Billing Errors: How to Find Them – and How to Dispute Them

By Mike Peterson
In September 27, 2013

Okay, be honest: How often do you really look at your bills?  I mean really look at them, as in, go through each bill line by line, scanning for errors and/or charges that don’t seem legit?

 

If you’re like most people out there, the answer to that question is probably somewhere between “not very often” and “never.”

 

Part of me blames technology for this trend.  Now, don’t get me wrong – I love technology, and I’m never opposed to anything that makes it easier for regular people to stay on top of their finances.  That said, the more we automate our payments and banking, the more likely we are to miss things like billing errors or fraudulent charges (for a more in-depth discussion of the pros and cons of auto-pay, check out this blog post).

 

Want to make sure that you aren’t overpaying due to mistakes or fraud?  Here’s a quick and easy guide to finding – and disputing – billing errors.

1.  Read your bills and statements carefully.

You can’t dispute a billing error until you find it.  Whether you get traditional paper bills in the mail or electronic statements via email, you should take the time to read all of your bills carefully and thoroughly before you pay them.  Don’t assume that a bill is correct.  Take the time to check.

2.  Look for inconsistencies, unusually high charges, or unfamiliar store names.

Billing disputes generally fall into two broad categories:  errors or fraudulent charges.  If you notice that your cell phone or electric bill is suddenly $75 higher and you haven’t dramatically changed your plan or your usage, there’s a good chance that a billing error occurred. 

On the other hand, if you’re reviewing your debit or credit card statement and you notice a transaction or two from an unfamiliar store or website, it may be a sign that your account number has been hijacked by scammers (or skimmers). 

3.  Call the company/bank/service provider as soon as possible.

As soon as you find an error, try to take care of it right away.  Before you pay your bill, call and speak to a customer service representative. 

This is especially important if you’re dealing with errors or possible fraudulent activity on your debit card account.  Unlike credit cards, which offer nearly unlimited fraud protection, many debit cards only offer a 60-day limit on reporting fraud (this is just one more good reason to read your statements regularly).

Have a dispute? 

Getting ready to dispute a billing error?  Here are three important things to keep in mind before you call customer service to dispute a bill:

  1. Be prepared. Before you call to dispute a bill, make sure you have a copy of your bill; your account number; and a pen and paper to take notes or write down names and phone numbers.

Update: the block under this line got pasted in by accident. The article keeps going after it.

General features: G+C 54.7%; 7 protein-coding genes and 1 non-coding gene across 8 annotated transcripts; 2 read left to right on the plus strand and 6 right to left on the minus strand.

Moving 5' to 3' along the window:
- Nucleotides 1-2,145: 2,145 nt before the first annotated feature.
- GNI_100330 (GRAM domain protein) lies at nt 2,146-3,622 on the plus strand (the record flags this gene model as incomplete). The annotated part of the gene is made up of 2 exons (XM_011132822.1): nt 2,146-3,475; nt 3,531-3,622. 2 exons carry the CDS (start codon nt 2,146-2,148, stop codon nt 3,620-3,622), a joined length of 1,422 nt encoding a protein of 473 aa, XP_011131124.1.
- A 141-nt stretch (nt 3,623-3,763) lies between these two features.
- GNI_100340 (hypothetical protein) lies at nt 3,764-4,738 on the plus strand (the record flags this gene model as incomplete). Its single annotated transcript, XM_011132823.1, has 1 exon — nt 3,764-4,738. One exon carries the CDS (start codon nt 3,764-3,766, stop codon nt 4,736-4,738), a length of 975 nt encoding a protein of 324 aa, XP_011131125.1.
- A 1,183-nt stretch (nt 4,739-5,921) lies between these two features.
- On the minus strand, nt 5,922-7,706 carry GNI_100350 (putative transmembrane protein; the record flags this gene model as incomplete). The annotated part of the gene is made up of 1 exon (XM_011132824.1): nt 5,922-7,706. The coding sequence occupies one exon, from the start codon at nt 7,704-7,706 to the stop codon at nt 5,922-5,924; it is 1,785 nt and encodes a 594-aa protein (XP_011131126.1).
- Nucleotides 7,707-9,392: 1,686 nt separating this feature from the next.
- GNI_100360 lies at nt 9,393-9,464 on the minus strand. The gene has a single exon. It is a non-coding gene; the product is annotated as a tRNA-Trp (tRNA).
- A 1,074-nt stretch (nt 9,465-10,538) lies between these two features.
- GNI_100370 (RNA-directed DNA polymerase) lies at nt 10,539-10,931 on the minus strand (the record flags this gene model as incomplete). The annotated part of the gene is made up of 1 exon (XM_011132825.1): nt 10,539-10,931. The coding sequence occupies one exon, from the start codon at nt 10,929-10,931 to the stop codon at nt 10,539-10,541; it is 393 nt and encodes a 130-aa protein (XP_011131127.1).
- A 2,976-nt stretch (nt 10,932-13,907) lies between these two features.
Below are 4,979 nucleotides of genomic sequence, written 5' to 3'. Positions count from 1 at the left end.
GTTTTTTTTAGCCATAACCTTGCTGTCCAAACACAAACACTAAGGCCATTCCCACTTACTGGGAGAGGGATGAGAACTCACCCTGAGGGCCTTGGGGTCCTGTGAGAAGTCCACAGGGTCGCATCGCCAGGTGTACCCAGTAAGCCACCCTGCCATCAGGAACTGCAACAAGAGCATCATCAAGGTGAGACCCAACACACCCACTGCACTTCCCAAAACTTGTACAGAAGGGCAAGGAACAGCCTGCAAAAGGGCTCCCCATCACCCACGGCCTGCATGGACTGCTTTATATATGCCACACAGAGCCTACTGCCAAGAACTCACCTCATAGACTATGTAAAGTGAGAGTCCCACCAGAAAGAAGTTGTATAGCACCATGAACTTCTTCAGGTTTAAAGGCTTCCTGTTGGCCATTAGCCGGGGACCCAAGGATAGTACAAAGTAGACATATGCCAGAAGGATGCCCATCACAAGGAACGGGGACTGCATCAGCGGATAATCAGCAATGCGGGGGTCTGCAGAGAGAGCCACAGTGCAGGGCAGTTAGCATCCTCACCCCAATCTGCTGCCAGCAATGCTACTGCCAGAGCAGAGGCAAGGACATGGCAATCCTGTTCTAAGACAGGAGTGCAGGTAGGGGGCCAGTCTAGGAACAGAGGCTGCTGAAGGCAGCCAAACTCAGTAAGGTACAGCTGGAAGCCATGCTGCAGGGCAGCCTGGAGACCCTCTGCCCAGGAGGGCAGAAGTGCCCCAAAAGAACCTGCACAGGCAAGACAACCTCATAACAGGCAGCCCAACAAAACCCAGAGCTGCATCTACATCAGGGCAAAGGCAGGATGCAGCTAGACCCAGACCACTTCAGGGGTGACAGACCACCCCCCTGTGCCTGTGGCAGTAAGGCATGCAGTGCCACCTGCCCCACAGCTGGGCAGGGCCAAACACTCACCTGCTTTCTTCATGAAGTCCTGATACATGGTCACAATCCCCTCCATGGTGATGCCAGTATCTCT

1. Be polite.  Try to remember that, in most cases, the person you speak to is not the person responsible for the error.  The nicer you are to the customer service representative who takes your call, the more likely they are to want to help you. 

Opening the conversation with a phrase like, “I have a question about my bill – can you please help me?” will probably be way more effective than something more aggressive, like “Ugh!  You guys made another mistake!”

  1. Be thorough.  Before you get off the phone, ask for the customer service representative’s name.  If the issue is resolved favorably, ask when you can expect to see a correction, a credit, or a refund.

4.  Don’t forget to check your receipts!

Billing errors aren’t limited to monthly payments like your phone or electric bill.  Mistakes can happen just as easily during a run to a retail store.  To avoid overpaying at the checkout line, keep an eye on each item as the cashier rings it up – and speak up (politely!) if an item rings up for the wrong price or gets scanned twice.  And try to get in the habit of quickly looking over your receipt before you go home.  It’s much easier to take care of an error before you leave the store.

That’s it! Finding and disputing a charge is relatively simple.  Just remember to pay attention to your bills and don’t rely too heavily on automated payments and electronic billing.  Read your bills.  Pay attention to all charges.   You can’t fix billing errors if you don’t know about them

Mike is the author of “Reality Millionaire: Proven Tips to Retire Rich” and he has been published in a variety of local and national publications including Entrepreneur Magazine, Deseret Morning News, LDS Living Magazine, and Physicians Money Digest. He holds a B.S. in business administration from the University of Phoenix.